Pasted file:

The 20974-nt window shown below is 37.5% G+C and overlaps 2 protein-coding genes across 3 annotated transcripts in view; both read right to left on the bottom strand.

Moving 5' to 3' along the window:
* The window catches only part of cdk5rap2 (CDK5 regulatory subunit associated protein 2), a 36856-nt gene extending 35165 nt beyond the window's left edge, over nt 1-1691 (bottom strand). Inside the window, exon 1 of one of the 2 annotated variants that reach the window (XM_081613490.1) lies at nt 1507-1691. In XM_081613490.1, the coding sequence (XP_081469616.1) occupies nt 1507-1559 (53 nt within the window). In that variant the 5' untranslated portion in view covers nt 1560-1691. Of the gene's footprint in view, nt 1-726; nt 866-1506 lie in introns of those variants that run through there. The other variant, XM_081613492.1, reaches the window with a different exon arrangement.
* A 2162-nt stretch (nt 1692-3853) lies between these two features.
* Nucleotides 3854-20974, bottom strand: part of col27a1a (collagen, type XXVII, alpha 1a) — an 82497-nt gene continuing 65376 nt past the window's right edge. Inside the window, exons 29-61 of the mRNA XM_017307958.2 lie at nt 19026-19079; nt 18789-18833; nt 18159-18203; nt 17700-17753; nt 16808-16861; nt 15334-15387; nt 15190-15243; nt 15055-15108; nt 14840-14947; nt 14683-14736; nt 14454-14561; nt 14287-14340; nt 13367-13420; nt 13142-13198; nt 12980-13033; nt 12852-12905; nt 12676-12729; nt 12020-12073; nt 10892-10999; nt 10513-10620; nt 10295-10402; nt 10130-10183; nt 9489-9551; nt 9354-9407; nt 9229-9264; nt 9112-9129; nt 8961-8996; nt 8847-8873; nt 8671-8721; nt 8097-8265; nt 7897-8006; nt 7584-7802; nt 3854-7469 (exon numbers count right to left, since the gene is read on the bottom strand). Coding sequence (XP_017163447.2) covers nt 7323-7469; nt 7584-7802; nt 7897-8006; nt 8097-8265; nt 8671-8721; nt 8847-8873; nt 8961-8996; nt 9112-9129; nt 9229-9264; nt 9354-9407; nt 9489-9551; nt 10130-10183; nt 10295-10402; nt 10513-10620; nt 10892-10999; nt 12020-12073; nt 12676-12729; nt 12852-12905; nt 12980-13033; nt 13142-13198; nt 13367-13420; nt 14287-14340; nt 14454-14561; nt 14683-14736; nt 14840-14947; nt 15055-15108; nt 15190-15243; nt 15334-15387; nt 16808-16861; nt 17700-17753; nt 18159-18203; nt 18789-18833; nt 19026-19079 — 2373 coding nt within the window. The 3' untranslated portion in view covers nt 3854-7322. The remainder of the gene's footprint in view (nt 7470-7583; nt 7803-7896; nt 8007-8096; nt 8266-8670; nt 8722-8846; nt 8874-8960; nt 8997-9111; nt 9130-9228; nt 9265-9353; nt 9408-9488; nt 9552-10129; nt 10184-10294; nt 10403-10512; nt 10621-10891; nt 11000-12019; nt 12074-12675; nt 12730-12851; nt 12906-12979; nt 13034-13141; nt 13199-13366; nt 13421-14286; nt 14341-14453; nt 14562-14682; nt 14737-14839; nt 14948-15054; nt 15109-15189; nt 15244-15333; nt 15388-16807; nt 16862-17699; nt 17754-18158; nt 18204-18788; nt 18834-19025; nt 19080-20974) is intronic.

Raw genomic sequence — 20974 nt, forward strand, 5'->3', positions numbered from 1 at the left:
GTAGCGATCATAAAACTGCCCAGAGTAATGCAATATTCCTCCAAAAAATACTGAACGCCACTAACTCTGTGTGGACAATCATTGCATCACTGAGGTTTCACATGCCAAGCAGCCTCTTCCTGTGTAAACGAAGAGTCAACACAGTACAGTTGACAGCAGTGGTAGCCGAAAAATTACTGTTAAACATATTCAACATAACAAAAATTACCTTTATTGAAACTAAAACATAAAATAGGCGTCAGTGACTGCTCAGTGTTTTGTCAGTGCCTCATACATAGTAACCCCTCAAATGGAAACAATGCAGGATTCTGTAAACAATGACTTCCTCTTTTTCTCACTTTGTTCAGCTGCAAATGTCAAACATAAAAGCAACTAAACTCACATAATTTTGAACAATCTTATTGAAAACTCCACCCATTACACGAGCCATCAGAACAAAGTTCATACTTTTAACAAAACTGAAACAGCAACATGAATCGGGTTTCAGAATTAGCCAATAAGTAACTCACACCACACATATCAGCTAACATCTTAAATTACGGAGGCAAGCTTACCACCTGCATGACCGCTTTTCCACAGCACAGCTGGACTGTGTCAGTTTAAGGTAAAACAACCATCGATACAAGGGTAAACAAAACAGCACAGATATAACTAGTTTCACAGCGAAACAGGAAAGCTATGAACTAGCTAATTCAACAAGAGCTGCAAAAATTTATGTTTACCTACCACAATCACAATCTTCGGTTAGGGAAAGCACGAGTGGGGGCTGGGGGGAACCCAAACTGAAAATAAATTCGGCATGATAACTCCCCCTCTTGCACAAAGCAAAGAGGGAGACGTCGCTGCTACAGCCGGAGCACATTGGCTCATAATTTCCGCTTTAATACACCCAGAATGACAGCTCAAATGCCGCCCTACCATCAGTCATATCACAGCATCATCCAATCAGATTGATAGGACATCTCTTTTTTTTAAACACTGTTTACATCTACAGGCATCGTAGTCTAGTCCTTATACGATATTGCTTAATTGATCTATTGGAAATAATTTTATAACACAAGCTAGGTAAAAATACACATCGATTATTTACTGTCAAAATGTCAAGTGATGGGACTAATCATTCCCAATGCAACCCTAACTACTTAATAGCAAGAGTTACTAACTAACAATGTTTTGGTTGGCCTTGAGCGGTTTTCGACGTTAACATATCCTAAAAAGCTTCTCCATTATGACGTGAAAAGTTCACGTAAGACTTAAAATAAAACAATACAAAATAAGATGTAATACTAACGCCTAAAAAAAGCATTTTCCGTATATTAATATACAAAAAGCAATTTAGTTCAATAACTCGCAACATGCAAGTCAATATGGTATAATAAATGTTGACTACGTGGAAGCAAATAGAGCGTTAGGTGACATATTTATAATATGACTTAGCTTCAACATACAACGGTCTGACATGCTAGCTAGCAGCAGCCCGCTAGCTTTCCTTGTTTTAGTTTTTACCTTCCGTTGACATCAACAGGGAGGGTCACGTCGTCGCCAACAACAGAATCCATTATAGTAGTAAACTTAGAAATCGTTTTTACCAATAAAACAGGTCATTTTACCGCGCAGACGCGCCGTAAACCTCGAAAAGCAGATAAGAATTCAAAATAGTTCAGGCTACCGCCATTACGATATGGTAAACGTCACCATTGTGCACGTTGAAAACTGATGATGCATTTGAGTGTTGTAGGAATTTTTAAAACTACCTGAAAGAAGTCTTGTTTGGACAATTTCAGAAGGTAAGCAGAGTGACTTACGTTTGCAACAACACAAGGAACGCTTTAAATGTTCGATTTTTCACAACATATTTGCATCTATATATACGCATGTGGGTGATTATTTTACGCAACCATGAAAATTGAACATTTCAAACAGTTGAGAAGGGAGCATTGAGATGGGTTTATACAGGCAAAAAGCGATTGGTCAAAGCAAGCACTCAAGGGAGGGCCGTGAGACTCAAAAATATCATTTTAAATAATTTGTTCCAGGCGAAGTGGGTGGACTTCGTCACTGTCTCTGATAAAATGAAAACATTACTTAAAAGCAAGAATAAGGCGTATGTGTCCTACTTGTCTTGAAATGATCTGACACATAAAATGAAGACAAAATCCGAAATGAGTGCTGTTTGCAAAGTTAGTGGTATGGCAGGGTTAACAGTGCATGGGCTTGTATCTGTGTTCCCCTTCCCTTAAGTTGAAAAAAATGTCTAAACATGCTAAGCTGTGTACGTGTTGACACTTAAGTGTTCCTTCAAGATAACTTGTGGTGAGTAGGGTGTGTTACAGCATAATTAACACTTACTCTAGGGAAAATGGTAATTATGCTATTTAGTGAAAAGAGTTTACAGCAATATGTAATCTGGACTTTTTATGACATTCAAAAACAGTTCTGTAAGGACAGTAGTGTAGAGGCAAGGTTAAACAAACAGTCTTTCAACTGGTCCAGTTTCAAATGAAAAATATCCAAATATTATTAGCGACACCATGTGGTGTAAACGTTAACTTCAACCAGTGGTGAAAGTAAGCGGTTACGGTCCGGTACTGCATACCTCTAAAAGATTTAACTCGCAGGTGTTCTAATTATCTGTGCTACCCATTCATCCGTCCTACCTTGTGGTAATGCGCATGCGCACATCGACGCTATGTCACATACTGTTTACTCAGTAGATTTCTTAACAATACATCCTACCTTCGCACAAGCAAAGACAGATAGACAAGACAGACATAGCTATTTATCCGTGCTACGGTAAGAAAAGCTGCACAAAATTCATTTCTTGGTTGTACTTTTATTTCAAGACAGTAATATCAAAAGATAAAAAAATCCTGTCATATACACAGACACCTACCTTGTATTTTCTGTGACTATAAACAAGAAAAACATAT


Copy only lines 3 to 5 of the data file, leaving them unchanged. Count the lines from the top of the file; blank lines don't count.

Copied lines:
* The window catches only part of cdk5rap2 (CDK5 regulatory subunit associated protein 2), a 36856-nt gene extending 35165 nt beyond the window's left edge, over nt 1-1691 (bottom strand). Inside the window, exon 1 of one of the 2 annotated variants that reach the window (XM_081613490.1) lies at nt 1507-1691. In XM_081613490.1, the coding sequence (XP_081469616.1) occupies nt 1507-1559 (53 nt within the window). In that variant the 5' untranslated portion in view covers nt 1560-1691. Of the gene's footprint in view, nt 1-726; nt 866-1506 lie in introns of those variants that run through there. The other variant, XM_081613492.1, reaches the window with a different exon arrangement.
* A 2162-nt stretch (nt 1692-3853) lies between these two features.
* Nucleotides 3854-20974, bottom strand: part of col27a1a (collagen, type XXVII, alpha 1a) — an 82497-nt gene continuing 65376 nt past the window's right edge. Inside the window, exons 29-61 of the mRNA XM_017307958.2 lie at nt 19026-19079; nt 18789-18833; nt 18159-18203; nt 17700-17753; nt 16808-16861; nt 15334-15387; nt 15190-15243; nt 15055-15108; nt 14840-14947; nt 14683-14736; nt 14454-14561; nt 14287-14340; nt 13367-13420; nt 13142-13198; nt 12980-13033; nt 12852-12905; nt 12676-12729; nt 12020-12073; nt 10892-10999; nt 10513-10620; nt 10295-10402; nt 10130-10183; nt 9489-9551; nt 9354-9407; nt 9229-9264; nt 9112-9129; nt 8961-8996; nt 8847-8873; nt 8671-8721; nt 8097-8265; nt 7897-8006; nt 7584-7802; nt 3854-7469 (exon numbers count right to left, since the gene is read on the bottom strand). Coding sequence (XP_017163447.2) covers nt 7323-7469; nt 7584-7802; nt 7897-8006; nt 8097-8265; nt 8671-8721; nt 8847-8873; nt 8961-8996; nt 9112-9129; nt 9229-9264; nt 9354-9407; nt 9489-9551; nt 10130-10183; nt 10295-10402; nt 10513-10620; nt 10892-10999; nt 12020-12073; nt 12676-12729; nt 12852-12905; nt 12980-13033; nt 13142-13198; nt 13367-13420; nt 14287-14340; nt 14454-14561; nt 14683-14736; nt 14840-14947; nt 15055-15108; nt 15190-15243; nt 15334-15387; nt 16808-16861; nt 17700-17753; nt 18159-18203; nt 18789-18833; nt 19026-19079 — 2373 coding nt within the window. The 3' untranslated portion in view covers nt 3854-7322. The remainder of the gene's footprint in view (nt 7470-7583; nt 7803-7896; nt 8007-8096; nt 8266-8670; nt 8722-8846; nt 8874-8960; nt 8997-9111; nt 9130-9228; nt 9265-9353; nt 9408-9488; nt 9552-10129; nt 10184-10294; nt 10403-10512; nt 10621-10891; nt 11000-12019; nt 12074-12675; nt 12730-12851; nt 12906-12979; nt 13034-13141; nt 13199-13366; nt 13421-14286; nt 14341-14453; nt 14562-14682; nt 14737-14839; nt 14948-15054; nt 15109-15189; nt 15244-15333; nt 15388-16807; nt 16862-17699; nt 17754-18158; nt 18204-18788; nt 18834-19025; nt 19080-20974) is intronic.